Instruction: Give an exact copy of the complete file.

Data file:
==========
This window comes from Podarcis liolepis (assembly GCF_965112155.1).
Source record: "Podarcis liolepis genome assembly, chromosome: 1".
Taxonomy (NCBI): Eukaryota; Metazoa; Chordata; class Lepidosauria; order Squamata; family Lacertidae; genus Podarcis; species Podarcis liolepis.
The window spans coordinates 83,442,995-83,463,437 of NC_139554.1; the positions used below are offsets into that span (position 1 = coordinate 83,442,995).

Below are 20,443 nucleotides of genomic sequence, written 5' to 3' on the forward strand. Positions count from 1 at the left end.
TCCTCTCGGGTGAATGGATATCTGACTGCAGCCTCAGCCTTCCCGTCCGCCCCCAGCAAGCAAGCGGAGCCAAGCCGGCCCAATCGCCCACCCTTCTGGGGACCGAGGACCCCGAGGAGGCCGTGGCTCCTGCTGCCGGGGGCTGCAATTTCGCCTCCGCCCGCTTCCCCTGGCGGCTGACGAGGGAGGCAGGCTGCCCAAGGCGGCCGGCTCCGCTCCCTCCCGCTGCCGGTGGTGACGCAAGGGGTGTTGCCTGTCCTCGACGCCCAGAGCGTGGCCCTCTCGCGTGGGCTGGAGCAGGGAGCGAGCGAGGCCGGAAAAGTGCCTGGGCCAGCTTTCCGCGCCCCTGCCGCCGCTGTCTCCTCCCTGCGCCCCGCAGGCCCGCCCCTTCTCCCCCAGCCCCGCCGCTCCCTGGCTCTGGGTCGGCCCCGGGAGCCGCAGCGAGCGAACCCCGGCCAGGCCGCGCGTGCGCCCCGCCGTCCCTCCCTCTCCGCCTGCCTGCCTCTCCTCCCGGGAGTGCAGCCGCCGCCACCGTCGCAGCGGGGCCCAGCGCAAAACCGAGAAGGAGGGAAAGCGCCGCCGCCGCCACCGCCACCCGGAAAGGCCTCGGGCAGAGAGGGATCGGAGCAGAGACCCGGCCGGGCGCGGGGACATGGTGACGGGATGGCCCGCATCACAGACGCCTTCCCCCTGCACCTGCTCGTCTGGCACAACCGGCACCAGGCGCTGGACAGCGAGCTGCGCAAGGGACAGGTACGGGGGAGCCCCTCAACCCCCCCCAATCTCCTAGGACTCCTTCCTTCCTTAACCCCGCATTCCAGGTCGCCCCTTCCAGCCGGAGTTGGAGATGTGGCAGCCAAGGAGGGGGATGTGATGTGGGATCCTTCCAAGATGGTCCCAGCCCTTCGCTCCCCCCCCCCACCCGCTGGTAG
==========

This window comes from Podarcis liolepis (assembly GCF_965112155.1).
Source record: "Podarcis liolepis genome assembly, chromosome: 1".
Taxonomy (NCBI): Eukaryota; Metazoa; Chordata; class Lepidosauria; order Squamata; family Lacertidae; genus Podarcis; species Podarcis liolepis.
The window spans coordinates 83,442,995-83,463,437 of NC_139554.1; the positions used below are offsets into that span (position 1 = coordinate 83,442,995).

Below are 20,443 nucleotides of genomic sequence, written 5' to 3' on the forward strand. Positions count from 1 at the left end.
TCCTCTCGGGTGAATGGATATCTGACTGCAGCCTCAGCCTTCCCGTCCGCCCCCAGCAAGCAAGCGGAGCCAAGCCGGCCCAATCGCCCACCCTTCTGGGGACCGAGGACCCCGAGGAGGCCGTGGCTCCTGCTGCCGGGGGCTGCAATTTCGCCTCCGCCCGCTTCCCCTGGCGGCTGACGAGGGAGGCAGGCTGCCCAAGGCGGCCGGCTCCGCTCCCTCCCGCTGCCGGTGGTGACGCAAGGGGTGTTGCCTGTCCTCGACGCCCAGAGCGTGGCCCTCTCGCGTGGGCTGGAGCAGGGAGCGAGCGAGGCCGGAAAAGTGCCTGGGCCAGCTTTCCGCGCCCCTGCCGCCGCTGTCTCCTCCCTGCGCCCCGCAGGCCCGCCCCTTCTCCCCCAGCCCCGCCGCTCCCTGGCTCTGGGTCGGCCCCGGGAGCCGCAGCGAGCGAACCCCGGCCAGGCCGCGCGTGCGCCCCGCCGTCCCTCCCTCTCCGCCTGCCTGCCTCTCCTCCCGGGAGTGCAGCCGCCGCCACCGTCGCAGCGGGGCCCAGCGCAAAACCGAGAAGGAGGGAAAGCGCCGCCGCCGCCACCGCCACCCGGAAAGGCCTCGGGCAGAGAGGGATCGGAGCAGAGACCCGGCCGGGCGCGGGGACATGGTGACGGGATGGCCCGCATCACAGACGCCTTCCCCCTGCACCTGCTCGTCTGGCACAACCGGCACCAGGCGCTGGACAGCGAGCTGCGCAAGGGACAGGTACGGGGGAGCCCCTCAACCCCCCCCAATCTCCTAGGACTCCTTCCTTCCTTAACCCCGCATTCCAGGTCGCCCCTTCCAGCCGGAGTTGGAGATGTGGCAGCCAAGGAGGGGGATGTGATGTGGGATCCTTCCAAGATGGTCCCAGCCCTTCGCTCCCCCCCCCCACCCGCTGGTAG